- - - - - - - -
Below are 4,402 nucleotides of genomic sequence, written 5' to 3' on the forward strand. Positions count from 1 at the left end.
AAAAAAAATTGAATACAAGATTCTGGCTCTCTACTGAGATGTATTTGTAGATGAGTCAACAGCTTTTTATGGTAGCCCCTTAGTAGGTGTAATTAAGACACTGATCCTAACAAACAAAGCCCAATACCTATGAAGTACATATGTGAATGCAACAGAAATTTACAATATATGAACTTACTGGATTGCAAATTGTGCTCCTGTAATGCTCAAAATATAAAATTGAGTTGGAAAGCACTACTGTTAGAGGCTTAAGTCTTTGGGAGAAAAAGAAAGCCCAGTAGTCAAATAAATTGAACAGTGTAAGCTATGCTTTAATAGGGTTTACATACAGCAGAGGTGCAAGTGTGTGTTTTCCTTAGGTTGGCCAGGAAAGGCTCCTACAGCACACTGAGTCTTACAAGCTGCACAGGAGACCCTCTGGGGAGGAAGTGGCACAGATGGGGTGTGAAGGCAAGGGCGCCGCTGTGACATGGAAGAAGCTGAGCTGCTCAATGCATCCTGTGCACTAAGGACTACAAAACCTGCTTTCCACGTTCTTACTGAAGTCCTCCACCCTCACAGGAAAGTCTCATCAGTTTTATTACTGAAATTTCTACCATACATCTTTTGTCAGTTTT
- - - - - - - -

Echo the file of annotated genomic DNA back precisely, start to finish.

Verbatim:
Below are 4,402 nucleotides of genomic sequence, written 5' to 3' on the forward strand. Positions count from 1 at the left end.
AAAAAAAATTGAATACAAGATTCTGGCTCTCTACTGAGATGTATTTGTAGATGAGTCAACAGCTTTTTATGGTAGCCCCTTAGTAGGTGTAATTAAGACACTGATCCTAACAAACAAAGCCCAATACCTATGAAGTACATATGTGAATGCAACAGAAATTTACAATATATGAACTTACTGGATTGCAAATTGTGCTCCTGTAATGCTCAAAATATAAAATTGAGTTGGAAAGCACTACTGTTAGAGGCTTAAGTCTTTGGGAGAAAAAGAAAGCCCAGTAGTCAAATAAATTGAACAGTGTAAGCTATGCTTTAATAGGGTTTACATACAGCAGAGGTGCAAGTGTGTGTTTTCCTTAGGTTGGCCAGGAAAGGCTCCTACAGCACACTGAGTCTTACAAGCTGCACAGGAGACCCTCTGGGGAGGAAGTGGCACAGATGGGGTGTGAAGGCAAGGGCGCCGCTGTGACATGGAAGAAGCTGAGCTGCTCAATGCATCCTGTGCACTAAGGACTACAAAACCTGCTTTCCACGTTCTTACTGAAGTCCTCCACCCTCACAGGAAAGTCTCATCAGTTTTATTACTGAAATTTCTACCATACATCTTTTGTCAGTTTT